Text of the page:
Libya: Press Briefing Note On Libya

Early morning view over the city of Benghazi, Libya.

Spokesperson for the UN High Commissioner for Human Rights:

Jeremy Laurence

Location: Geneva

Date: 28 April 2020

We are concerned about the expulsions of at least 1,400 migrants and refugees this year from eastern Libya in violation of Libya's international human rights law obligations on non-refoulement and collective expulsions, and the risk that more may soon be forcibly deported.

Most of those expelled from Libya have been sent to Sudan, Niger, Chad, and Somalia.

This month, an official spokesperson for the government confirmed that Libyan authorities had "evacuated" 160 Sudanese migrants. OHCHR staff monitoring the situation have noted they were deported without access to asylum or other protection needs, legal assistance, or other critical due process and procedural safeguards. Such practices violate Libya's international human rights law obligations prohibiting refoulement and collective expulsion.

In recent guidance issued by our Office on COVID-19 and the Human Rights of Migrants we stress that border controls and other measures must comply with the principle of non-refoulement and the prohibition of collective expulsions, as well as procedural guarantees, including due process, access to lawyers and translators, and the right to appeal a return decision. We have also recommended that States temporarily suspend carrying out forced returns during the COVID-19 pandemic in order to safeguard the human rights, health and safety of all concerned. All return decisions and procedures should be re-evaluated to ensure they are compatible with migrants' right to health as well as broader public health strategies.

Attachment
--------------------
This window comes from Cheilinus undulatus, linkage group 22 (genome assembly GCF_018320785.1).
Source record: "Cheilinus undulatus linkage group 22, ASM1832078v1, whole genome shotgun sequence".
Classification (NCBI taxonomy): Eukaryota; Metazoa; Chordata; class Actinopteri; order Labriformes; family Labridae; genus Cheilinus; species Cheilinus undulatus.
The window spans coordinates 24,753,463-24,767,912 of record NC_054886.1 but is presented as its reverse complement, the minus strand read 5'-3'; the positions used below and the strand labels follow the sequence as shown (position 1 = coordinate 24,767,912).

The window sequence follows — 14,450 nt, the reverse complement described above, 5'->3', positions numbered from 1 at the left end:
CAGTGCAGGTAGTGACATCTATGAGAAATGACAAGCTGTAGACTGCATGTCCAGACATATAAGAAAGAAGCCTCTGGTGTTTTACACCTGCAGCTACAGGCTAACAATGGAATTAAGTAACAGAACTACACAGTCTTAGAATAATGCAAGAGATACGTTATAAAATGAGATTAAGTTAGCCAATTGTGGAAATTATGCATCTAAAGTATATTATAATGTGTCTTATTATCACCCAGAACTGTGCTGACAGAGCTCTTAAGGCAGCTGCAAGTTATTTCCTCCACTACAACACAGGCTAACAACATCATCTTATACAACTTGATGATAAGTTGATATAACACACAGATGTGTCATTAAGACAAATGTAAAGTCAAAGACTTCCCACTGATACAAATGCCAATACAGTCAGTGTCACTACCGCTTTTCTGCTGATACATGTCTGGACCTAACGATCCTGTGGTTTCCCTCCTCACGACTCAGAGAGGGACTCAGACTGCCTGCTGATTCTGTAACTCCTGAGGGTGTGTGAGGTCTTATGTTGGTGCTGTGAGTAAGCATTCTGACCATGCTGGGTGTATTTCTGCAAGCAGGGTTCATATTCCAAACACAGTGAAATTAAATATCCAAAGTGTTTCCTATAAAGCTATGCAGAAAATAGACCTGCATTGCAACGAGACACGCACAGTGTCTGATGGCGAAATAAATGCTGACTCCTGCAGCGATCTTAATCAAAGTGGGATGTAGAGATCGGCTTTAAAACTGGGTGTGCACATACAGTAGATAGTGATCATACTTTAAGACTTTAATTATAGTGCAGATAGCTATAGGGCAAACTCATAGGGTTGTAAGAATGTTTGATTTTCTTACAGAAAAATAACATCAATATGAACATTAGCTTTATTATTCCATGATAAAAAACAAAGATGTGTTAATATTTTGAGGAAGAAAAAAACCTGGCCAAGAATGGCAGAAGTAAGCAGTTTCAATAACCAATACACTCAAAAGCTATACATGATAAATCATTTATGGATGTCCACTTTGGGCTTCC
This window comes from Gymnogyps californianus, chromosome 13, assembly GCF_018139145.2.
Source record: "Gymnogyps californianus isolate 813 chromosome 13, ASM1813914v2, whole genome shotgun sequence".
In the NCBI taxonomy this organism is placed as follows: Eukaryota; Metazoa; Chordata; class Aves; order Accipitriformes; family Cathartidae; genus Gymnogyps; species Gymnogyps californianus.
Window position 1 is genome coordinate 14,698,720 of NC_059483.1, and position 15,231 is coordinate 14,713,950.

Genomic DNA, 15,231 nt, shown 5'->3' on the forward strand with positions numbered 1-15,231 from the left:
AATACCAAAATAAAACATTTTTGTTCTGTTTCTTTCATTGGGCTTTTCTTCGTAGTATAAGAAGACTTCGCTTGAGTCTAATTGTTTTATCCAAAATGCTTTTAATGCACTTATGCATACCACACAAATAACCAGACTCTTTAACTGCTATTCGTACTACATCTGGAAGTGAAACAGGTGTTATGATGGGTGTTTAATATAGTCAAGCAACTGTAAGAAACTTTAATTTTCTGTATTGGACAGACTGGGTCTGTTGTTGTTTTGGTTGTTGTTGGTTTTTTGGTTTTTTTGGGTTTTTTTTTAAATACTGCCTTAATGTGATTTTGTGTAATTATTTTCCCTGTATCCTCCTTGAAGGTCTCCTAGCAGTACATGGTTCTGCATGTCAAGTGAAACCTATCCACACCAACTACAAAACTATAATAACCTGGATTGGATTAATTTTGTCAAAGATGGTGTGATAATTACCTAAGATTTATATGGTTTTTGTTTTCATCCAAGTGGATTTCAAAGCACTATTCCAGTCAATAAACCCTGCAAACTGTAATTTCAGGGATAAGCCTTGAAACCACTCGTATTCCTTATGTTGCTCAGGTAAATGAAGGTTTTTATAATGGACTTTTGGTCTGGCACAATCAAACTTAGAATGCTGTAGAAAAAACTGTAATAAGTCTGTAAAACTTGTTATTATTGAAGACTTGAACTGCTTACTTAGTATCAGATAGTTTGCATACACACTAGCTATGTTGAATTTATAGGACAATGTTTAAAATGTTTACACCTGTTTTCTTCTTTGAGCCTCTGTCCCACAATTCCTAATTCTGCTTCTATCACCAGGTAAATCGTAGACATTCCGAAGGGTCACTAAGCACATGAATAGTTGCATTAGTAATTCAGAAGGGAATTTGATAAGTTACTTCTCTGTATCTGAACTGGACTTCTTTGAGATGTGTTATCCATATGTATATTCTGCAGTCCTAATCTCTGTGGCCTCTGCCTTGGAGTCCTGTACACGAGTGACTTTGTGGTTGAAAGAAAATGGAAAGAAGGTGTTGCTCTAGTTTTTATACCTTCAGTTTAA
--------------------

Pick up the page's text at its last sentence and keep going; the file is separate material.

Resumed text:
At the same time, we have serious concerns for the welfare of thousands of migrants held in crowded and unhygienic official detention facilities, and unofficial sites, across the country, where they are at risk of serious human rights violations and abuses, amid the spread of COVID-19. We also note that the detained migrants lack access to information, prevention, and health services. Our concerns are compounded by the fact that many of these detention centres are also located in areas close to ongoing hostilities.

The United Nations has repeatedly said that such detentions are fundamentally arbitrary and has called for the closure of the detention facilities. In the context of COVID-19, release from immigration detention to safe place should be urgently prioritized.

Finally, we repeat calls for all parties to the conflict to accede to the UN Secretary-General's appeal for a global ceasefire, to help create conditions for the delivery of lifesaving aid and bring hope to places that are among the most vulnerable to the COVID-19 pandemic.

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